Mrs Hamilton's eyes were passed to the Manchester Eye Bank with no mention of any need to quarantine them, and with a unsigned form recording the cause of death as breast, not lung, cancer. Her eyes were used by the time the post- mortem was complete. Sir William's team concluded that the benefits of eye tissue transplantation greatly outweighed the risks despite the Marion Hamilton affair.

Mr Hamilton said in an earlier interview that he felt strongly for the recipients of the eye tissue particularly two younger people involved who for 20 years could suddenly be struck down with the disease. "To live with that hanging over them is horrific," Mr Hamilton said.


Gov't May Help in Globulin Shortage

Fri, 8 May 1998 The Associated Press By LAURAN NEERGAARD
WASHINGTON (AP) - The pharmacy director of Children's National Medical Center spends hours each week searching the country for a few doses of a medicine called immune globulin that is vital to sick youngsters at the Washington hospital.

He often cannot get the blood-based drug from its makers, which, because of a national shortage, are selling supplies as fast as they are brewed. So he turns to the medical world's version of ticket scalpers, paying $85 a gram to middlemen for a drug he usually buys for $25.

``We simply have no other options,'' pharmacist Douglas Scheckelhoff told Congress Thursday.

The frustration is worse for patients whose lives depend on regular infusions, said Donna Hobson of the Nebraska Immune Deficiency Foundation. ``My biggest fear is that one day there will be none available and ... I will succumb to some type of infection that will place me back in the hospital - or worse.''

A national shortage of immune globulin - vital for tens of thousands of Americans battling immune-system diseases, including children with AIDS - developed in late November. Even though the Food and Drug Administration urged manufacturers to establish emergency stockpiles for the sickest patients, the shortage promises to continue through this year.

Lawmakers scolded manufacturers Thursday for not taking steps to prevent the crisis, saying with demand rising 10 percent a year, they should have planned ahead. Questioning why companies continue to export immune globulin and how middlemen manage to buy up scarce doses, they said the federal government may have to intervene.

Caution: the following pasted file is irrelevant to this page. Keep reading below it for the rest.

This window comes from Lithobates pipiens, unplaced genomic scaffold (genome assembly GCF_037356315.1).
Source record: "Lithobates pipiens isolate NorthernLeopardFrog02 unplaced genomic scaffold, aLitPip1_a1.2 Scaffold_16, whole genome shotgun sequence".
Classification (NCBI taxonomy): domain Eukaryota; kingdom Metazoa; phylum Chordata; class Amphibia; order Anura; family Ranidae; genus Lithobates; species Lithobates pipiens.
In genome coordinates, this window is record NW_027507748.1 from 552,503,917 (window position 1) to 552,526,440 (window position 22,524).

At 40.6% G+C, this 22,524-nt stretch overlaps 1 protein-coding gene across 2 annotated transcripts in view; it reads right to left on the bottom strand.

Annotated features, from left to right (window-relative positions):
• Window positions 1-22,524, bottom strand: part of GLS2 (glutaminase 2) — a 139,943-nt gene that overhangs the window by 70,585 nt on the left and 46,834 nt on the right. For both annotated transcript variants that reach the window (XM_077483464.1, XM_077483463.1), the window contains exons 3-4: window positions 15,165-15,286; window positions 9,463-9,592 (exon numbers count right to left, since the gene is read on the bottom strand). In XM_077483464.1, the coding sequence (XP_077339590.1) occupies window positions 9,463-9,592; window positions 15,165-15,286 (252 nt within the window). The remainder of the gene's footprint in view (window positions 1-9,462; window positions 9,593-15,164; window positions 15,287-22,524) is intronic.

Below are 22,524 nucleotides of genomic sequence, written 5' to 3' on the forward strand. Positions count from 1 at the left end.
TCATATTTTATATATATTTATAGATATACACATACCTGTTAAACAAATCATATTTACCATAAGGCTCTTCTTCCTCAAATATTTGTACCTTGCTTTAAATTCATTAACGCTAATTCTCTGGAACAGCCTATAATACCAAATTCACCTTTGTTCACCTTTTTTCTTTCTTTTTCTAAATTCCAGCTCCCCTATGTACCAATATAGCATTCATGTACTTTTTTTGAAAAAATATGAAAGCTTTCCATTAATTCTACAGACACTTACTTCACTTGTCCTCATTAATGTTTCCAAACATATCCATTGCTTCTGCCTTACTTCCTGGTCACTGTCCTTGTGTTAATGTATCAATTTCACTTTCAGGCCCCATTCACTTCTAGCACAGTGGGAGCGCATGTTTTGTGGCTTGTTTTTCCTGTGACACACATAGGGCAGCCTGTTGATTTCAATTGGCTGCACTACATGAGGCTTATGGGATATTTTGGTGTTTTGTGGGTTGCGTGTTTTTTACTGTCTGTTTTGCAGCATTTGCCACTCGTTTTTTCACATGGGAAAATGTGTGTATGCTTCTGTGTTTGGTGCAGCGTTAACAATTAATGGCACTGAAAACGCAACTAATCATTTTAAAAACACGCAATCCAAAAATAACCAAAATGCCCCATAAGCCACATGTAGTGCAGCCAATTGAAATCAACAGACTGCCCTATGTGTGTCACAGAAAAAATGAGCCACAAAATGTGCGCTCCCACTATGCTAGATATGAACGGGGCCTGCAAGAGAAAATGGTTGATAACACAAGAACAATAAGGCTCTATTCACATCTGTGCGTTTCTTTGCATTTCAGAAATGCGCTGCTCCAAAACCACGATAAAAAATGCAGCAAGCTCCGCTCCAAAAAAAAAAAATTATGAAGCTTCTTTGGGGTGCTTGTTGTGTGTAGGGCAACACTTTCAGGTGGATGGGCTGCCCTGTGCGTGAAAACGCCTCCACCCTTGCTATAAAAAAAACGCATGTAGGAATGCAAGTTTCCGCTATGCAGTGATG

``Since you make a lifesaving product, companies have an obligation to meet'' demand, Rep. Christopher Shays, R-Conn., told major manufacturers of the drug. If not, he added, ``government's going to have to step in.''

``You are pointing at more government intervention,'' responded John Bacich of Baxter Healthcare Corp., who argued that the sudden shortage of immune globulin was a surprise. Instead, ``challenge us to fix it.''

Manufacturers denied raising immune globulin prices because of the crisis or knowingly dealing with middlemen who inflate prices. They said they are quickly attempting to upgrade their factories to produce more immune globulin, but that the changes cost millions of dollars and will take time.

``We have never stockpiled'' immune globulin, said Gail Gaumer Schulze of Centeon, whose production stoppage last year while the company struggled to meet FDA quality requirements is blamed for much of the shortage. ``We have never price-gouged. To our knowledge we have never entered relationships with people who have.''

Experts blame the shortage on several factors: Doctors prescribe immune globulin too often. Half the supplies are used against diseases it is not proved to help, Surgeon General David Satcher said Thursday.

Some companies slowed production last year to correct violations of FDA manufacturing rules. Several batches are quarantined against a theoretical threat, brain-destroying Creutzfeld-Jakob disease. Although that disease has never been found to spread in blood, some donors have been discovered at risk for the disease and the quarantine is a precaution. About 20 percent of immune globulin is exported.

``If there are shortages in this country and blood being donated by Americans is being sent overseas, we have to address it,'' Shays said.

He asked if patients would take stocks of the drug that have been linked to the theoretical brain risk, something the FDA sometimes allows as long as doctors first fully explain the choice. Hobson said she was offered that choice and took it because ``I don't believe I could live without'' the drug.

The FDA cannot force manufacturers to make more immune globulin, control middlemen's pricing or exports, or ensure that doctors prescribe it only to immune-deficient patients, acting Commissioner Michael Friedman testified.

Asked if Congress should consider such intervention. Surgeon General Satcher urged finding a way to curb doctors' overprescribing, and the Centers for Disease Control and Prevention suggested creating a national emergency stockpile.